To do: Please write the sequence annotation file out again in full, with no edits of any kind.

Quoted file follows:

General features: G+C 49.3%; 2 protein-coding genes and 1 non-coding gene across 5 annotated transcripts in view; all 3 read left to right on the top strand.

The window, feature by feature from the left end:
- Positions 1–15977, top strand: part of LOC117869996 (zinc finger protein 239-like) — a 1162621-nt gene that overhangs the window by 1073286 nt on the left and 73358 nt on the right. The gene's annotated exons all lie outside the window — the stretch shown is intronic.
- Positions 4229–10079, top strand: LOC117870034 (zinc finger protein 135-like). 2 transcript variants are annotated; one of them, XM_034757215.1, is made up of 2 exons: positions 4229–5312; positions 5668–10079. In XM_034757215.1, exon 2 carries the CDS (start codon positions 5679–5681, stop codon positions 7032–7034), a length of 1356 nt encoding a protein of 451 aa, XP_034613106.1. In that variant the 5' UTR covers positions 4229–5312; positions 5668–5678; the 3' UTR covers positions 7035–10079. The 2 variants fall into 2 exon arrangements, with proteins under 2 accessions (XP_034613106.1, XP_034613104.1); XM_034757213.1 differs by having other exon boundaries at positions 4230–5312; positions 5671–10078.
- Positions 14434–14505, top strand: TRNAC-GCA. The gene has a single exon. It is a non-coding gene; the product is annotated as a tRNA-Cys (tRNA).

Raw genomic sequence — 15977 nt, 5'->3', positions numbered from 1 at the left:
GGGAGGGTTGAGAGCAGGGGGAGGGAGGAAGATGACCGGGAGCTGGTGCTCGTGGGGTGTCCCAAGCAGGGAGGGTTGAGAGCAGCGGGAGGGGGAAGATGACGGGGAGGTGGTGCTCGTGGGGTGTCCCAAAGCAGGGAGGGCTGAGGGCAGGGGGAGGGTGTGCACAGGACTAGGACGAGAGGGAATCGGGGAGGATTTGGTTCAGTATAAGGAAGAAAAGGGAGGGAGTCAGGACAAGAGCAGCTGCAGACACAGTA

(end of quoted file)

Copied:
General features: G+C 49.3%; 2 protein-coding genes and 1 non-coding gene across 5 annotated transcripts in view; all 3 read left to right on the top strand.

The window, feature by feature from the left end:
- Positions 1–15977, top strand: part of LOC117869996 (zinc finger protein 239-like) — a 1162621-nt gene that overhangs the window by 1073286 nt on the left and 73358 nt on the right. The gene's annotated exons all lie outside the window — the stretch shown is intronic.
- Positions 4229–10079, top strand: LOC117870034 (zinc finger protein 135-like). 2 transcript variants are annotated; one of them, XM_034757215.1, is made up of 2 exons: positions 4229–5312; positions 5668–10079. In XM_034757215.1, exon 2 carries the CDS (start codon positions 5679–5681, stop codon positions 7032–7034), a length of 1356 nt encoding a protein of 451 aa, XP_034613106.1. In that variant the 5' UTR covers positions 4229–5312; positions 5668–5678; the 3' UTR covers positions 7035–10079. The 2 variants fall into 2 exon arrangements, with proteins under 2 accessions (XP_034613106.1, XP_034613104.1); XM_034757213.1 differs by having other exon boundaries at positions 4230–5312; positions 5671–10078.
- Positions 14434–14505, top strand: TRNAC-GCA. The gene has a single exon. It is a non-coding gene; the product is annotated as a tRNA-Cys (tRNA).

Raw genomic sequence — 15977 nt, 5'->3', positions numbered from 1 at the left:
GGGAGGGTTGAGAGCAGGGGGAGGGAGGAAGATGACCGGGAGCTGGTGCTCGTGGGGTGTCCCAAGCAGGGAGGGTTGAGAGCAGCGGGAGGGGGAAGATGACGGGGAGGTGGTGCTCGTGGGGTGTCCCAAAGCAGGGAGGGCTGAGGGCAGGGGGAGGGTGTGCACAGGACTAGGACGAGAGGGAATCGGGGAGGATTTGGTTCAGTATAAGGAAGAAAAGGGAGGGAGTCAGGACAAGAGCAGCTGCAGACACAGTA